Arthritis affects an estimated 50 million adults in the United States, an alarming rate that is increasing every year. In addition to the increase, research has shown that people with arthritis are at higher risk of developing other diseases. Through this post, Sani Dental Group will focus on how arthritis can affect your dental health. We will also offer you some recommendations and the options that are available for you today to prevent gum disease.
Arthritis: The Facts
Arthritis is a condition in which joints are inflamed and cause pain. The term is used to describe around 200 rheumatic diseases and conditions that affect joints, the tissue surrounding the joint, and other connective tissue. When speaking about this subject, the most common forms of arthritis are Osteoarthritis and Rheumatoid Arthritis.
Basic of Osteoarthritis
Osteoarthritis is a disease that affects the cartilage in joints. When cartilage is healthy it is a firm, rubbery substance that serves as a shock-absorber. Healthy cartilage helps to reduce the friction between bones and joints. When osteoarthritis develops, the disease begins to break down your cartilage. Keep in mind that this “shock absorber” is located throughout your body; when damaged, mobility becomes limited and very painful. Osteoarthritis when severe, it deforms the ligaments in your fingers, neck, hip, your spine, and knees; yes, as mentioned pretty much your entire body.
For more information, we invite you to read our post: Osteoarthritis Causes and Treatment
Basics of Rheumatoid Arthritis
Rheumatoid arthritis (rheumatoid disease) is a chronic, progressive and disabling autoimmune disease. As many other arthritis diseases, rheumatoid arthritis affects your joints, the tissue surrounding the joints, and other organs causing swelling and much, much pain. When RA is severe it forms lumps on your skin called rheumatoid nodules. These lumps often form over joint areas, such as knuckles, elbows, or heels. This will limit mobility and can lead to other diseases.
Some other Rheumatoid Arthritis facts include:
- Prevalence estimates 1%- 2% U.S. population/increasing each decade
- Disease onset between 35-50 years
- Females > males 3:1
- Incidence varies with age
- 20 in a 10,000 for men
- 40 in a 10,000 for women
Due to the mobility limitations arthritis causes, other areas of our health are also at risk, this includes our dental health.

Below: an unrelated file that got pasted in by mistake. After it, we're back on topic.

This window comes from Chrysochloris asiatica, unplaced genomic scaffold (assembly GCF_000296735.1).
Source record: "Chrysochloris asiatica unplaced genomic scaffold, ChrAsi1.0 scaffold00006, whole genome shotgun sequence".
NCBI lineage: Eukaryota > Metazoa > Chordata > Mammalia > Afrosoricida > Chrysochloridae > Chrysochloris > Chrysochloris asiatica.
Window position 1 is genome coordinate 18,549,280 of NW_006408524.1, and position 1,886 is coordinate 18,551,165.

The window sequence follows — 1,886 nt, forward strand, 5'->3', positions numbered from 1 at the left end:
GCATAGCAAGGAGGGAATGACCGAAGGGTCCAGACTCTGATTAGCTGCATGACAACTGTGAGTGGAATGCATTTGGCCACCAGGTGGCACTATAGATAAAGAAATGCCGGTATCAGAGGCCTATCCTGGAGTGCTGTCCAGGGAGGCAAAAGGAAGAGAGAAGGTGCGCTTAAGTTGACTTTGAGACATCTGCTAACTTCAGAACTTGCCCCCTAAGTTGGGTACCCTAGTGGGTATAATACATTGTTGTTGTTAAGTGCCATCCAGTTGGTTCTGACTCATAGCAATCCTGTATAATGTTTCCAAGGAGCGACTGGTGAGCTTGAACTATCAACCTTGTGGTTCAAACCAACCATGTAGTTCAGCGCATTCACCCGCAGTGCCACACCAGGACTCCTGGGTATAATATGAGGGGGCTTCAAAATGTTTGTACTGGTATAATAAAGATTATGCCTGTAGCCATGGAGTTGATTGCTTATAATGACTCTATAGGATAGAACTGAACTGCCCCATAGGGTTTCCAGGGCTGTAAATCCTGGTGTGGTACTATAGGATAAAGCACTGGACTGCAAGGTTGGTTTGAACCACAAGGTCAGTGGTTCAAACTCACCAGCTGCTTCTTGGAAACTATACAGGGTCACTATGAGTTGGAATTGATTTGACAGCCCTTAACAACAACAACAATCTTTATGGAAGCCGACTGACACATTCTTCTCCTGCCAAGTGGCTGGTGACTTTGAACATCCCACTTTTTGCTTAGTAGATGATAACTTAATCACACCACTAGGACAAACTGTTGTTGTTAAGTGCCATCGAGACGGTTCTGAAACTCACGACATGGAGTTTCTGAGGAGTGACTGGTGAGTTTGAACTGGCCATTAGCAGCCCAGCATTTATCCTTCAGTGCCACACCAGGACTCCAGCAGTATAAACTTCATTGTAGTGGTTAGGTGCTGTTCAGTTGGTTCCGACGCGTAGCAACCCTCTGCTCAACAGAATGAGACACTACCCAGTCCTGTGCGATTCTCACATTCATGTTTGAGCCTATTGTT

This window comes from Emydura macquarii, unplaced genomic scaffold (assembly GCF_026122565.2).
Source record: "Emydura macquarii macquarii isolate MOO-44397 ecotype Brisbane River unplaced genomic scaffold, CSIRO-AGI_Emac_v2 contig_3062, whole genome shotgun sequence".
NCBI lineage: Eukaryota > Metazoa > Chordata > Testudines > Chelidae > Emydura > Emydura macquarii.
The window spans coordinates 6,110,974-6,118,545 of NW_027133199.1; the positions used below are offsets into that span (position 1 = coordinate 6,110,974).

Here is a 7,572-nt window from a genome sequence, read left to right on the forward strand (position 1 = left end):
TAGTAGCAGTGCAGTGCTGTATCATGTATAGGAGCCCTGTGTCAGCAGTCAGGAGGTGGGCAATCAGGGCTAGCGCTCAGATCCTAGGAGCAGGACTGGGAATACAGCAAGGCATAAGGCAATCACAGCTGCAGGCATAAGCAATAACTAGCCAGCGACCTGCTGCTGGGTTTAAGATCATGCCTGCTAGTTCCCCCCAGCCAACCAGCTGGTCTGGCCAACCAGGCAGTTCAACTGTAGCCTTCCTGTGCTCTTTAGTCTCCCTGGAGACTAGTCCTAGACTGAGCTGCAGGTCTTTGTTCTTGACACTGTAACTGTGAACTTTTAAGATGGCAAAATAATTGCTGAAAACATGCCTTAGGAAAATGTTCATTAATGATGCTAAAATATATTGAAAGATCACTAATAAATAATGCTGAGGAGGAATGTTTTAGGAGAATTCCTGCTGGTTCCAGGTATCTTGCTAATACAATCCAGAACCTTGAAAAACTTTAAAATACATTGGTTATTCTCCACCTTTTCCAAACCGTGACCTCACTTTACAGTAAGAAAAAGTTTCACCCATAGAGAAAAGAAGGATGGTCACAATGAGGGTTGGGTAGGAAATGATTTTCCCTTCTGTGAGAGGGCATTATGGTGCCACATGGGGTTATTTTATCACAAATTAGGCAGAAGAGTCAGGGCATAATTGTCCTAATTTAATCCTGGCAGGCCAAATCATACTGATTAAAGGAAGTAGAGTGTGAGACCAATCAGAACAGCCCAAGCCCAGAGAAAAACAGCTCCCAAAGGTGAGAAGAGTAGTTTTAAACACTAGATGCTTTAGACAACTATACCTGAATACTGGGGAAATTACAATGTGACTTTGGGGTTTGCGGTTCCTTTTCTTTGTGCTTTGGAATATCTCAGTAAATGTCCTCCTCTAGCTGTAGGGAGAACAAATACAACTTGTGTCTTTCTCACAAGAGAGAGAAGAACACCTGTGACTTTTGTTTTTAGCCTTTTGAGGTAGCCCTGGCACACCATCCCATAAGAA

Arthritis and Dental Health
The limitation in mobility caused by arthritis will complicate your ability to provide good daily oral care to your teeth. As we mentioned, arthritis affects your joints, and these are all over your body. In addition to the limited movement, arthritis can trigger temporomandibular joint disease (TMD) or cause it.
Poor oral hygiene will lead to dental caries and gingivitis to develop. As we have talked in other posts, gingivitis can cause plaque to build-up and lead to other diseases, for example, cardiovascular disease or diabetes mellitus. Fortunately, there are options, even if arthritis develops you can have a strong, healthy smile, patients have options.
Just like any other disease, the first step is to see a professional. Once your doctor determines what form of arthritis you have and where it effects, your doctor will offer you a few tips and treatment options. In the case of your oral health, Sani offers you the following tips:
- Floss holders – This device will allow a better grip for people with arthritis.
- Irrigation Devices – Wash away any food debris through the pulsed water-jet device.
- Mechanical Toothbrushes – This device will increase mobility, it is especially effective for people with severe rheumatoid arthritis.
- Modified Toothbrush – a modified toothbrush will increase mobility and help you have a better grip.
Sani Dental Group invites you to share this post with a love one or friend. In 2015, the CDC reported that 1 out of every 5 US adults was diagnosed with arthritis by their doctor. This is an alarming rate because this disease can lead to many other health problems.
Arthritis can affect many, yet this shouldn’t be a reason to suffer from dental disease. As we mentioned, today patients have options and a visit to your dentist can prevent further damage. Gum disease to heart failure or diabetes, but one, yes one visit to the dentist can prevent that. If you would like more information or wish to schedule an appointment, contact our patient coordinators. They will gladly assist you will all your questions, dental needs and much, much more.
Basics of Osteoarthritis